I’ve noticed atroublesome pattern in the memories that pop up daily on my Facebook timeline. Anyone reading over my shoulder might deduce traits of my personality that contradict reality. My frequent viewing of these posts has led to a nose-dive in my self-esteem, mainly because I am well aware of the situation.
What is that grim reality? I am a failure thanks to the DIY’ers (do-it-yourselfers). I am not referring to skilled seamstresses, needle-workers, interior designers who know all the rules and which to break, landscapers with encyclopedic knowledge, mechanics, builders, artists in any arena – all those folks with training and expertise in creating, improving and beautifying what makes our world go round.
I am referring to DIY’ers who concoct fun, functional and colorful complements to daily life out of discards. There are tons of television shows, websites, books (entire library sections) and YouTube podcasts dedicated to doing just that. Why do I feel doomed in this arena? It isn’t because I can’t do anything. I can read, comprehend and follow instructions – the foundation of any growth and development. I own basic equipment: hammer, drill, paints and brushes, more hot glue guns than necessary (because they play hide-and-seek), an immeasurable stash of supplies and innumerable sources of natural and manmade resources. I have a multitude of folders – both the paper and the email kinds – of mountains of projects within the scope of my skills. I could probably host workshops and provide participants with all the necessary supplies, but I would be learning along with them.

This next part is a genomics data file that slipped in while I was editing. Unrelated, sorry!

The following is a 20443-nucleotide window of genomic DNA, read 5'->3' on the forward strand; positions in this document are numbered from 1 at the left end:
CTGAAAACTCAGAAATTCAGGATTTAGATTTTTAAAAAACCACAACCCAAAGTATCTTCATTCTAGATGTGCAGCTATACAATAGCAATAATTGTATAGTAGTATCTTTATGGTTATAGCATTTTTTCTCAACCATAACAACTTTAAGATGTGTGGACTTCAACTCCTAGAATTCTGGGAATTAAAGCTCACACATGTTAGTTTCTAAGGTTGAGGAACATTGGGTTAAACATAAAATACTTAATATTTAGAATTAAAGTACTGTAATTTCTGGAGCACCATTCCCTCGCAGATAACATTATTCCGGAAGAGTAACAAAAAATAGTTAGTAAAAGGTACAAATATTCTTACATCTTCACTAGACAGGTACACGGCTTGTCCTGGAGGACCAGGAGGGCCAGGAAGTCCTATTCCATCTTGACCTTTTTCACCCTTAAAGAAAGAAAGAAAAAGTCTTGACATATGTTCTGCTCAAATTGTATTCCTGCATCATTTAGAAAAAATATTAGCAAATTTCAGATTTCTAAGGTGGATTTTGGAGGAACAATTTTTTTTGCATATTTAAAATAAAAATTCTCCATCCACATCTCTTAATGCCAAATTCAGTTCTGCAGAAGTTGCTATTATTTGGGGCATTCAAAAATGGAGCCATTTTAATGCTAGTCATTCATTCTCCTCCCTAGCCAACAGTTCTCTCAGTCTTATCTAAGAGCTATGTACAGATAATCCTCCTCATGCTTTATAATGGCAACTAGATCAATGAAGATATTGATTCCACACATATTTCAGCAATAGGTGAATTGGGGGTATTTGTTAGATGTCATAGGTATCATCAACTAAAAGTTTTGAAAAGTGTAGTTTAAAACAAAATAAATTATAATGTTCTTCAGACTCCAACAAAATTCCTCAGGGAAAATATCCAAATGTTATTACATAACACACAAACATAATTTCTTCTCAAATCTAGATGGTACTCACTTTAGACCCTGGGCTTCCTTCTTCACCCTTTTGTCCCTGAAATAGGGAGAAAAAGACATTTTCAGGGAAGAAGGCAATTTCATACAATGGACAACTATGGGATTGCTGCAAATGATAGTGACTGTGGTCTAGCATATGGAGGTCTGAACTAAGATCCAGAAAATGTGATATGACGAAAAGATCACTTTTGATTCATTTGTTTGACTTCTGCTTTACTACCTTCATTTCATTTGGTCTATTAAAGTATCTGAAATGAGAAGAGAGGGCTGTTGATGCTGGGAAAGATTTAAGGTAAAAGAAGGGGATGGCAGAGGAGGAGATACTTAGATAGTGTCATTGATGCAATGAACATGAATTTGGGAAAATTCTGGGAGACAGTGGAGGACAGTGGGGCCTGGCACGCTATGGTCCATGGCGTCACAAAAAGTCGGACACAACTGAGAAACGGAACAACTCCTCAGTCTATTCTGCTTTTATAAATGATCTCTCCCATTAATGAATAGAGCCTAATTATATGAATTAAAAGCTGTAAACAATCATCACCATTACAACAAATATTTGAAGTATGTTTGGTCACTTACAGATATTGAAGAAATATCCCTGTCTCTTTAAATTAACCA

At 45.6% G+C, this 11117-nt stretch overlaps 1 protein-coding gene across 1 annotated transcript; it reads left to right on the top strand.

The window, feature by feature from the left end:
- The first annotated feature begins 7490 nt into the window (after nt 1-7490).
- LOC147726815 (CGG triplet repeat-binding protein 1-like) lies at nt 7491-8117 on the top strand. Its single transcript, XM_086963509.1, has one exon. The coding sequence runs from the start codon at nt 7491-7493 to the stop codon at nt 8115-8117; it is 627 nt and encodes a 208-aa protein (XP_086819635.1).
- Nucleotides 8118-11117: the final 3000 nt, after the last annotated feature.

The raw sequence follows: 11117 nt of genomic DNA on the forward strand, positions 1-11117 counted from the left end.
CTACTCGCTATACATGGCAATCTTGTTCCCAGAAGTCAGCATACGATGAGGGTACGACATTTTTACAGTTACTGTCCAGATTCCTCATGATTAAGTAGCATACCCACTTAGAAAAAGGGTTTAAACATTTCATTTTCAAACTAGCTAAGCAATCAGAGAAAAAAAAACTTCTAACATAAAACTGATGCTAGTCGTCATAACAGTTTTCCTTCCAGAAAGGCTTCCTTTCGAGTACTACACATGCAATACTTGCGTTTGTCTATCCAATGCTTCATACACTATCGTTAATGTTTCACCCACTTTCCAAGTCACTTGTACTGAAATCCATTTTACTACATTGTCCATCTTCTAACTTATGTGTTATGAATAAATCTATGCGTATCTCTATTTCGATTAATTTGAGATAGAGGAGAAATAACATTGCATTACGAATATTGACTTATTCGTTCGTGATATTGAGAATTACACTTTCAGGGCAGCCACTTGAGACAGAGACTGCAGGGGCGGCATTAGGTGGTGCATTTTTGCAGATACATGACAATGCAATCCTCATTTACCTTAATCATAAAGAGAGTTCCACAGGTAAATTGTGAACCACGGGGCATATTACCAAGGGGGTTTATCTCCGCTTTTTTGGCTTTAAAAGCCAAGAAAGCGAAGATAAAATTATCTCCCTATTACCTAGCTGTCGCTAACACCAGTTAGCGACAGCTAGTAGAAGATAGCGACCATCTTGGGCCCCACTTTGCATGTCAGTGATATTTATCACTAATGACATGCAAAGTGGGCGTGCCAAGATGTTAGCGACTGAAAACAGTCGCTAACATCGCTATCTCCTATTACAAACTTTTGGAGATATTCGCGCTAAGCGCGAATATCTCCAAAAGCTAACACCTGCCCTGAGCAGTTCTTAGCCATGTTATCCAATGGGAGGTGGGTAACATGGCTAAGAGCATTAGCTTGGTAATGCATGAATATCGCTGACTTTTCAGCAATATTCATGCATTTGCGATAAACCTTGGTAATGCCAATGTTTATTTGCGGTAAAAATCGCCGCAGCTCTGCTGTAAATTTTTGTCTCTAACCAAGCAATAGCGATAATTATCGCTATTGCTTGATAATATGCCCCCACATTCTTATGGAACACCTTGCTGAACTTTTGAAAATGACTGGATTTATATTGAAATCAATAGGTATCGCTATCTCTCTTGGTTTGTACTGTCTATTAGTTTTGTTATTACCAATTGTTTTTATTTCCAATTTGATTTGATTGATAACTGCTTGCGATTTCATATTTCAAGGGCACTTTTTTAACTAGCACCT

So why am I among the ranks of the DIN’ers (do-it nevers)? (Technically, almost-never because I have proudly completed a couple of basic ones in the fourteen or so years of retirement). If I didn’t drag out any of the quickest projects to tackle during the initial isolation of the pandemic in 2020, it probably ain’t gonna happen. Do I dare plan a yard sale or give my bins away? What if that dooms others to the DIN dungeon? I don’t want to enable so I will wait. Every now and then an authentic DIY’er begins looking frantically for a specific item in the middle of a creation. Being able to provide it is almost as satisfying as doing it myself.